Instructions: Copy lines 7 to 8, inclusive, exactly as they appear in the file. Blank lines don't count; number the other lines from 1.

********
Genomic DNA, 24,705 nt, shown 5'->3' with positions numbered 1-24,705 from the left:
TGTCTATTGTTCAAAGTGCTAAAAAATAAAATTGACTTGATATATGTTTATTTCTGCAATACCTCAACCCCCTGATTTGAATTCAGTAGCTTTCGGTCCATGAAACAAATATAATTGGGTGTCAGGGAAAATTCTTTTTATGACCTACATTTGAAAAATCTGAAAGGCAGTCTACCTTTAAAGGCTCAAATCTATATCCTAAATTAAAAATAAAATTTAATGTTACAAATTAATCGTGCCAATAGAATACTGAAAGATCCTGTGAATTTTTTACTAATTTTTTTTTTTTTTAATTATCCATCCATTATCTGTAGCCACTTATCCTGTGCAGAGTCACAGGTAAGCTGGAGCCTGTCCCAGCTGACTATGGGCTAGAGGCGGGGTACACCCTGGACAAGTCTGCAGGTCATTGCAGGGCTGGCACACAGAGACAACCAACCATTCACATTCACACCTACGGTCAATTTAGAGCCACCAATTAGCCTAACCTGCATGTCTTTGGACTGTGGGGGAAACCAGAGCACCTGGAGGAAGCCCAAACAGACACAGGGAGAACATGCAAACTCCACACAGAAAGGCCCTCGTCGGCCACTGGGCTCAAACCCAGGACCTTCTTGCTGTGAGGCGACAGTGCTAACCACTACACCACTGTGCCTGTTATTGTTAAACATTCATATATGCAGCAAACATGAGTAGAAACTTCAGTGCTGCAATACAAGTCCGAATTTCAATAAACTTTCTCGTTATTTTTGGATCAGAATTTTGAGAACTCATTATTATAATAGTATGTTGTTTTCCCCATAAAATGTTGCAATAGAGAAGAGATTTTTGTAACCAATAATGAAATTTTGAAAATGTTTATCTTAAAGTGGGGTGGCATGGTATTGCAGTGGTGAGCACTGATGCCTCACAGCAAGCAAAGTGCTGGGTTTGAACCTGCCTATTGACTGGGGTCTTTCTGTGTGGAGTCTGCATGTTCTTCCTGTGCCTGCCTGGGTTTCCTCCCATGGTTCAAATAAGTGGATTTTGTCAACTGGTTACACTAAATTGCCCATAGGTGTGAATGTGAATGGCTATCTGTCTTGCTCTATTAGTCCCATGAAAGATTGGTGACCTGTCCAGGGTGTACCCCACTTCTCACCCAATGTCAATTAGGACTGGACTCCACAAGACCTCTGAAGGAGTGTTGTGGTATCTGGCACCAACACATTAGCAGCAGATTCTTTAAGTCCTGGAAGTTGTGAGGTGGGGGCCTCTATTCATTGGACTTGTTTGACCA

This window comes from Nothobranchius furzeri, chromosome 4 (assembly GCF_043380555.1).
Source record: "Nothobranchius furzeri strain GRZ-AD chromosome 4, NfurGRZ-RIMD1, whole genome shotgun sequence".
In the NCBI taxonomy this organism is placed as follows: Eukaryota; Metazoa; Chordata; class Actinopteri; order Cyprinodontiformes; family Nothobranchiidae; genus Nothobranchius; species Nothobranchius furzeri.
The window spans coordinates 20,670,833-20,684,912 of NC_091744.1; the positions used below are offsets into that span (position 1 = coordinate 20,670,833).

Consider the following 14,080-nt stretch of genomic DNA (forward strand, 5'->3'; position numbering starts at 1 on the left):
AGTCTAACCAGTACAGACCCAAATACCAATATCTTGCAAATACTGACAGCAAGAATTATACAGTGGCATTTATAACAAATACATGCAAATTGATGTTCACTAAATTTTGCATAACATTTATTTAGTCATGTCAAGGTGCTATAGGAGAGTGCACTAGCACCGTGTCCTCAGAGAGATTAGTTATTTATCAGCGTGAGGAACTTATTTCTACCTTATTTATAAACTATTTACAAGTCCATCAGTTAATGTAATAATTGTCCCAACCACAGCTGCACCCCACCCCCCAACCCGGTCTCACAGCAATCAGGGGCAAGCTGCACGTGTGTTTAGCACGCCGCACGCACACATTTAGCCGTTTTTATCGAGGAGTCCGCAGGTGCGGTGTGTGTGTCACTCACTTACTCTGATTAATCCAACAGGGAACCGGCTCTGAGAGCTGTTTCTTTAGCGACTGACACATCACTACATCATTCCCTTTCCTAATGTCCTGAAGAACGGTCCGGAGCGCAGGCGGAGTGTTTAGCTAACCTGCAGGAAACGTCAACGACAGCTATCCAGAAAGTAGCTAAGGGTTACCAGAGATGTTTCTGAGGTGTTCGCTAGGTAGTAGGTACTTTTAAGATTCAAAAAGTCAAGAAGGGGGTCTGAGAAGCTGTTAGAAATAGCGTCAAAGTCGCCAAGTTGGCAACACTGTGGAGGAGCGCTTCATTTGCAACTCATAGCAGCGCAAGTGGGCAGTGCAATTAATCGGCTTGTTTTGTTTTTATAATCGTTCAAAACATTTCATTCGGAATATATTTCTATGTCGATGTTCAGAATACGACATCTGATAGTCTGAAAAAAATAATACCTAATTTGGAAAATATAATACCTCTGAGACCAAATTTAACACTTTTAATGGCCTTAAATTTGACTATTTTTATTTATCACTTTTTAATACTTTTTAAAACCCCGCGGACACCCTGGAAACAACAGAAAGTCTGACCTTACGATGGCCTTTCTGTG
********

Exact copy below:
Consider the following 14,080-nt stretch of genomic DNA (forward strand, 5'->3'; position numbering starts at 1 on the left):
AGTCTAACCAGTACAGACCCAAATACCAATATCTTGCAAATACTGACAGCAAGAATTATACAGTGGCATTTATAACAAATACATGCAAATTGATGTTCACTAAATTTTGCATAACATTTATTTAGTCATGTCAAGGTGCTATAGGAGAGTGCACTAGCACCGTGTCCTCAGAGAGATTAGTTATTTATCAGCGTGAGGAACTTATTTCTACCTTATTTATAAACTATTTACAAGTCCATCAGTTAATGTAATAATTGTCCCAACCACAGCTGCACCCCACCCCCCAACCCGGTCTCACAGCAATCAGGGGCAAGCTGCACGTGTGTTTAGCACGCCGCACGCACACATTTAGCCGTTTTTATCGAGGAGTCCGCAGGTGCGGTGTGTGTGTCACTCACTTACTCTGATTAATCCAACAGGGAACCGGCTCTGAGAGCTGTTTCTTTAGCGACTGACACATCACTACATCATTCCCTTTCCTAATGTCCTGAAGAACGGTCCGGAGCGCAGGCGGAGTGTTTAGCTAACCTGCAGGAAACGTCAACGACAGCTATCCAGAAAGTAGCTAAGGGTTACCAGAGATGTTTCTGAGGTGTTCGCTAGGTAGTAGGTACTTTTAAGATTCAAAAAGTCAAGAAGGGGGTCTGAGAAGCTGTTAGAAATAGCGTCAAAGTCGCCAAGTTGGCAACACTGTGGAGGAGCGCTTCATTTGCAACTCATAGCAGCGCAAGTGGGCAGTGCAATTAATCGGCTTGTTTTGTTTTTATAATCGTTCAAAACATTTCATTCGGAATATATTTCTATGTCGATGTTCAGAATACGACATCTGATAGTCTGAAAAAAATAATACCTAATTTGGAAAATATAATACCTCTGAGACCAAATTTAACACTTTTAATGGCCTTAAATTTGACTATTTTTATTTATCACTTTTTAATACTTTTTAAAACCCCGCGGACACCCTGGAAACAACAGAAAGTCTGACCTTACGATGGCCTTTCTGTG